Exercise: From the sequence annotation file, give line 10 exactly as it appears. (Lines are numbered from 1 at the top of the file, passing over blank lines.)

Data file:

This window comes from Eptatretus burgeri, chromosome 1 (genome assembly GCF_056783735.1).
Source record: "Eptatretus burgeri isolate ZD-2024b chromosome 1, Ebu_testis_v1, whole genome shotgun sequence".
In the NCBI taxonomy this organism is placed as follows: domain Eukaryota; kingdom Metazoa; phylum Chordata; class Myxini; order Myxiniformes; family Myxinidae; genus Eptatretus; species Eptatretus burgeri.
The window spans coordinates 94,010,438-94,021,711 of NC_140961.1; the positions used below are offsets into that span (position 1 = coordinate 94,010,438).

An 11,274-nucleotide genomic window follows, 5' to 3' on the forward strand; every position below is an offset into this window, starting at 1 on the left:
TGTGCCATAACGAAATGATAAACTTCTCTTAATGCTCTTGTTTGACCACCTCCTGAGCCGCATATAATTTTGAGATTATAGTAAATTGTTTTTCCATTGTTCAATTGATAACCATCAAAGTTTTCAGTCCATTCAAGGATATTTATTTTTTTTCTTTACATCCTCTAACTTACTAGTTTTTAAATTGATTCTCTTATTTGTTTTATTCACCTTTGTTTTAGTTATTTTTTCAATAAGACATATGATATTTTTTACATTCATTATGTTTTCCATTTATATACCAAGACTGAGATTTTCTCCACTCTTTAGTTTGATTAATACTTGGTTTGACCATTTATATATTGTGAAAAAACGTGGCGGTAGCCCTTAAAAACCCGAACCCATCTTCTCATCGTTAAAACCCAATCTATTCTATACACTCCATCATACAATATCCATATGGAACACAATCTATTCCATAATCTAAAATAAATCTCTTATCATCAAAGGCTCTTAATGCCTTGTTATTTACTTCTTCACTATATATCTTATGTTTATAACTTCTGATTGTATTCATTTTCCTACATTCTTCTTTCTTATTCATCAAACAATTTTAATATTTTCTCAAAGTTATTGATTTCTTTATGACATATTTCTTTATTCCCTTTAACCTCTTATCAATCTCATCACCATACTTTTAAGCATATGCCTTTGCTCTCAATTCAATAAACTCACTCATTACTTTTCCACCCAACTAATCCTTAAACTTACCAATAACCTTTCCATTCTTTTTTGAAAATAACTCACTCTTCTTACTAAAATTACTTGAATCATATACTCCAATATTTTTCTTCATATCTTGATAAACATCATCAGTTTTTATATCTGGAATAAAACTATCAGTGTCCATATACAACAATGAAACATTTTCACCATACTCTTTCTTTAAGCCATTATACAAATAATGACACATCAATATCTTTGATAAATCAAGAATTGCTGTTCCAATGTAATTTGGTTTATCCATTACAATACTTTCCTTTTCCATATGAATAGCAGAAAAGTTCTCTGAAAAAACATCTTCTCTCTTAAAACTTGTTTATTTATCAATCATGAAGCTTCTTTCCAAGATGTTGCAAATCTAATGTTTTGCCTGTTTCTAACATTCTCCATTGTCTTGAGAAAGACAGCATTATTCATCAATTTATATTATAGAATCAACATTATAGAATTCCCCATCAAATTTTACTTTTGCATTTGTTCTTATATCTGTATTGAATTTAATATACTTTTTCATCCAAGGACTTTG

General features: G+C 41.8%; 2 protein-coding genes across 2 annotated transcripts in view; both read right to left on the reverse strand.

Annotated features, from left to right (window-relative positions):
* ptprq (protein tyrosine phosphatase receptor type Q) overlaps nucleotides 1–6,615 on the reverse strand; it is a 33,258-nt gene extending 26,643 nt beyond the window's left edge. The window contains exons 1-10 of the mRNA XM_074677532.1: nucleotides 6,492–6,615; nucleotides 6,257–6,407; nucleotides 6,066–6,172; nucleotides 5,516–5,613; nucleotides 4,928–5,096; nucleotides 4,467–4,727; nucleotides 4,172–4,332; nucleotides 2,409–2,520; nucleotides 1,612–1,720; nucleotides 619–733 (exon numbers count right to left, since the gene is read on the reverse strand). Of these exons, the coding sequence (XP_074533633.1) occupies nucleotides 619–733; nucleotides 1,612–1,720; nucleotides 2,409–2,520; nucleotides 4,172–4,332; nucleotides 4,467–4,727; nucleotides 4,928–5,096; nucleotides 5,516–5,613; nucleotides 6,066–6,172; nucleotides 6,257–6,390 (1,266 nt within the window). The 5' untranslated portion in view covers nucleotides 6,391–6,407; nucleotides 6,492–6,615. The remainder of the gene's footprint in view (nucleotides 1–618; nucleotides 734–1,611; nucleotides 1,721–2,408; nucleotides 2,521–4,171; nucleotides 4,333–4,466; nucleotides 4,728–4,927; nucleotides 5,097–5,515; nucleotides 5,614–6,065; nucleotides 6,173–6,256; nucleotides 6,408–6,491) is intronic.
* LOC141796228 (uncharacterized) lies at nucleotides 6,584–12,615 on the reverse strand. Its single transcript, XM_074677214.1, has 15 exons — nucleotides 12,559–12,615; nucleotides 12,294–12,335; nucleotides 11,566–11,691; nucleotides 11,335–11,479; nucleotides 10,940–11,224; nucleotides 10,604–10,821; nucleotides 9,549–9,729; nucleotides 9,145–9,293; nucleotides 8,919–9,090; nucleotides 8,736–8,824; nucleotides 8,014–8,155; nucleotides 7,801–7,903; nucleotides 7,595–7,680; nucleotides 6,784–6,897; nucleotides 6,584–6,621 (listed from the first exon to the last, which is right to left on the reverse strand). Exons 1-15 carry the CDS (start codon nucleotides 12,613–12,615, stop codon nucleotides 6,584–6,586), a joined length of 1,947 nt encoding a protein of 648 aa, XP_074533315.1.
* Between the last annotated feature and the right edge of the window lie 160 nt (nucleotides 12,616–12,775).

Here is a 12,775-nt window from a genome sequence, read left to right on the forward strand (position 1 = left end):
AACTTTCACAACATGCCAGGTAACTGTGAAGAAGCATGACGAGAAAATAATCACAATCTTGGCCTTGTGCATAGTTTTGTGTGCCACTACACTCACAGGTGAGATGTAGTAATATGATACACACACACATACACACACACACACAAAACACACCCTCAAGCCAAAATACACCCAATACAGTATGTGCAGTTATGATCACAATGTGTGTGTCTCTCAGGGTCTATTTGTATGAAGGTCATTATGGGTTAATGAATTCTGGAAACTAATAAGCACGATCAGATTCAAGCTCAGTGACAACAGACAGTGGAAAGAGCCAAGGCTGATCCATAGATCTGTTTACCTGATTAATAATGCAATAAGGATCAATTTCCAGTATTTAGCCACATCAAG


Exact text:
* LOC141796228 (uncharacterized) lies at nucleotides 6,584–12,615 on the reverse strand. Its single transcript, XM_074677214.1, has 15 exons — nucleotides 12,559–12,615; nucleotides 12,294–12,335; nucleotides 11,566–11,691; nucleotides 11,335–11,479; nucleotides 10,940–11,224; nucleotides 10,604–10,821; nucleotides 9,549–9,729; nucleotides 9,145–9,293; nucleotides 8,919–9,090; nucleotides 8,736–8,824; nucleotides 8,014–8,155; nucleotides 7,801–7,903; nucleotides 7,595–7,680; nucleotides 6,784–6,897; nucleotides 6,584–6,621 (listed from the first exon to the last, which is right to left on the reverse strand). Exons 1-15 carry the CDS (start codon nucleotides 12,613–12,615, stop codon nucleotides 6,584–6,586), a joined length of 1,947 nt encoding a protein of 648 aa, XP_074533315.1.